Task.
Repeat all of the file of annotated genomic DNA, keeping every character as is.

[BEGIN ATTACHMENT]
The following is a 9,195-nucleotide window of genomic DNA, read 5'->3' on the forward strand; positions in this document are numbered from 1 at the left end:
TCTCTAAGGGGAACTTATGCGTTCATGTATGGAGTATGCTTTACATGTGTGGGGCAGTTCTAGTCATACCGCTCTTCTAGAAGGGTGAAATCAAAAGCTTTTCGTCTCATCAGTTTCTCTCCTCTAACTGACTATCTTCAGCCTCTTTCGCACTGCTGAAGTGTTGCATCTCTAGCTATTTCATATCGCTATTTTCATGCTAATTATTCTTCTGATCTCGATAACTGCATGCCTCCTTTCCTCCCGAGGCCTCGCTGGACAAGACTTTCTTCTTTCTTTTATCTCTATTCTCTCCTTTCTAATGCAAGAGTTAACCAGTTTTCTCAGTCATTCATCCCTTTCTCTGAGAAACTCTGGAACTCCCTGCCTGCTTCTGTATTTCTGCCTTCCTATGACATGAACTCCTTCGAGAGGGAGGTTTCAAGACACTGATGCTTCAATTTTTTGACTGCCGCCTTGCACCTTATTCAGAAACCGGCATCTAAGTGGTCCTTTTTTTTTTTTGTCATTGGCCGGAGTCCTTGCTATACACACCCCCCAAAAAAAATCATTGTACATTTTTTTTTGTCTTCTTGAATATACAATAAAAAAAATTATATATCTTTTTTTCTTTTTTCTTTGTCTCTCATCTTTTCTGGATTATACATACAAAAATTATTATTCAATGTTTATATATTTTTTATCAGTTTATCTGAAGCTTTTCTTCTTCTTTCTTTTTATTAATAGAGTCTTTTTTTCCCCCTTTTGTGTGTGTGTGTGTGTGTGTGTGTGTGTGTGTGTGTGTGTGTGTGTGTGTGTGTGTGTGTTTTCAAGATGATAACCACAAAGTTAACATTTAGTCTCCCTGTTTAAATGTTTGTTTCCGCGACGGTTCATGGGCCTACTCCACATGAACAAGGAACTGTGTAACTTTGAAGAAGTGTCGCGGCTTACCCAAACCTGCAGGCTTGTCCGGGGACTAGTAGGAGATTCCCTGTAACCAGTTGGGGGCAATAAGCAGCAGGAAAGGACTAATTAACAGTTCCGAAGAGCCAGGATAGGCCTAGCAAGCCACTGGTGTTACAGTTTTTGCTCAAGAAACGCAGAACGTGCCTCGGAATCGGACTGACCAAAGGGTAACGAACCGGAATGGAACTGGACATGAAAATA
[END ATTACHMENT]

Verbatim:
The following is a 9,195-nucleotide window of genomic DNA, read 5'->3' on the forward strand; positions in this document are numbered from 1 at the left end:
TCTCTAAGGGGAACTTATGCGTTCATGTATGGAGTATGCTTTACATGTGTGGGGCAGTTCTAGTCATACCGCTCTTCTAGAAGGGTGAAATCAAAAGCTTTTCGTCTCATCAGTTTCTCTCCTCTAACTGACTATCTTCAGCCTCTTTCGCACTGCTGAAGTGTTGCATCTCTAGCTATTTCATATCGCTATTTTCATGCTAATTATTCTTCTGATCTCGATAACTGCATGCCTCCTTTCCTCCCGAGGCCTCGCTGGACAAGACTTTCTTCTTTCTTTTATCTCTATTCTCTCCTTTCTAATGCAAGAGTTAACCAGTTTTCTCAGTCATTCATCCCTTTCTCTGAGAAACTCTGGAACTCCCTGCCTGCTTCTGTATTTCTGCCTTCCTATGACATGAACTCCTTCGAGAGGGAGGTTTCAAGACACTGATGCTTCAATTTTTTGACTGCCGCCTTGCACCTTATTCAGAAACCGGCATCTAAGTGGTCCTTTTTTTTTTTTGTCATTGGCCGGAGTCCTTGCTATACACACCCCCCAAAAAAAATCATTGTACATTTTTTTTTGTCTTCTTGAATATACAATAAAAAAAATTATATATCTTTTTTTCTTTTTTCTTTGTCTCTCATCTTTTCTGGATTATACATACAAAAATTATTATTCAATGTTTATATATTTTTTATCAGTTTATCTGAAGCTTTTCTTCTTCTTTCTTTTTATTAATAGAGTCTTTTTTTCCCCCTTTTGTGTGTGTGTGTGTGTGTGTGTGTGTGTGTGTGTGTGTGTGTGTGTGTGTGTGTGTGTGTTTTCAAGATGATAACCACAAAGTTAACATTTAGTCTCCCTGTTTAAATGTTTGTTTCCGCGACGGTTCATGGGCCTACTCCACATGAACAAGGAACTGTGTAACTTTGAAGAAGTGTCGCGGCTTACCCAAACCTGCAGGCTTGTCCGGGGACTAGTAGGAGATTCCCTGTAACCAGTTGGGGGCAATAAGCAGCAGGAAAGGACTAATTAACAGTTCCGAAGAGCCAGGATAGGCCTAGCAAGCCACTGGTGTTACAGTTTTTGCTCAAGAAACGCAGAACGTGCCTCGGAATCGGACTGACCAAAGGGTAACGAACCGGAATGGAACTGGACATGAAAATA